The second coffee I've been imbibing this month is a Kenyan (I try and mix up the continents when I get coffees, of late. Eventually I'd like to stick to the same country and discern differences) from the Ndiara Estate. George Howell tells us that,
"Ndiara is another powerful coffee from Kirinyaga, easily an equal, in my opinion, to Mamuto and very different. If ever there was a coffee that should be called 'jammy', this is it! It presents a massive body with a berry fruit-basket of flavors. If you have not tried it you should.
Ndiara is an eight acre farm in the Kirinyaga district on the southren slope of Mt. Kenya at 5,500 feet. It is named after a pre-historic site nearby. Mr. Daniel Waruri Muriuki started it in 1979 when he acquired the land and planted 6,000 Bourbon SL-28 and SL-34 coffee trees; he later added an additional 500 trees."
You may be asking yourself, what do those designations Bourbon SL-28 and SL-34 mean? They are essentially the pedigree of the type of coffee, what in coffee jargon is the "varietal" or "cultivar". Here is a nice little primer on this sort of language: http://www.coffeeresearch.org/agriculture/varietals.htm/.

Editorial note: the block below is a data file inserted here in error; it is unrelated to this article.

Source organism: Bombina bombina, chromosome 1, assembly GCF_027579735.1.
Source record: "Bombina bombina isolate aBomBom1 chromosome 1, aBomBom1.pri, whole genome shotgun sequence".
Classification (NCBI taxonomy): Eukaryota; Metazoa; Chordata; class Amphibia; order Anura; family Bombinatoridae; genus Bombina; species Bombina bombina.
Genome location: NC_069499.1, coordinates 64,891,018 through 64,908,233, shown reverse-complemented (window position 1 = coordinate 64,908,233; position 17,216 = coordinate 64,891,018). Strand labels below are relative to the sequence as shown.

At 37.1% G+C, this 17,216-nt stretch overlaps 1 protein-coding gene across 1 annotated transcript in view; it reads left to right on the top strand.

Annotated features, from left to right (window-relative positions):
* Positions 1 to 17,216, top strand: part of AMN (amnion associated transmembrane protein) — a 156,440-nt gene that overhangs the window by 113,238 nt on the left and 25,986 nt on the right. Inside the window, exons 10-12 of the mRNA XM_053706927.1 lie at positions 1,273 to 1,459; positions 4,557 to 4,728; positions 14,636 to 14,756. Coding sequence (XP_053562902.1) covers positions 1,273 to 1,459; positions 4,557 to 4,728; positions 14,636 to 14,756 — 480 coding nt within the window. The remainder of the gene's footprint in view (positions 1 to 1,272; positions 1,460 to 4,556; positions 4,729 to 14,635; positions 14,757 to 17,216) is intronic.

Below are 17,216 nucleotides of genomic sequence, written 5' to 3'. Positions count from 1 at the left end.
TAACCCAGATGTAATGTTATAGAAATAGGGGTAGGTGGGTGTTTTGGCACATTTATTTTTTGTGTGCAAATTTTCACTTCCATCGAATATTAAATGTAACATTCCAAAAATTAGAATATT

I found this coffee so sweet it was like it had sugar in it, bright and airy. Taste went something like this: Sweet - Mellow - Tangy/Nippy mix... it was hard to characterize with the strong aroma of blackberries. Reminded me of our five acres where I spent a good bit of my formative years... ah. Tasty!
On a related note, I briefly stopped by one of my all-time favorite cafes: 1369 Coffeehouse (two locations) in Cambridge, MA. They are a fantastic shop, full of all that is Cambridge (awesome tattoos, mustaches, avant-garde clothing, posters for local bands, taro card readings, and goth raves). The coffee is delicious, particularly their espresso & espresso drinks. Their house roasts tend to be on the darker side, certainly in the dry distillation range, but that is their expertise (after the European fashion) and they are quite good at it.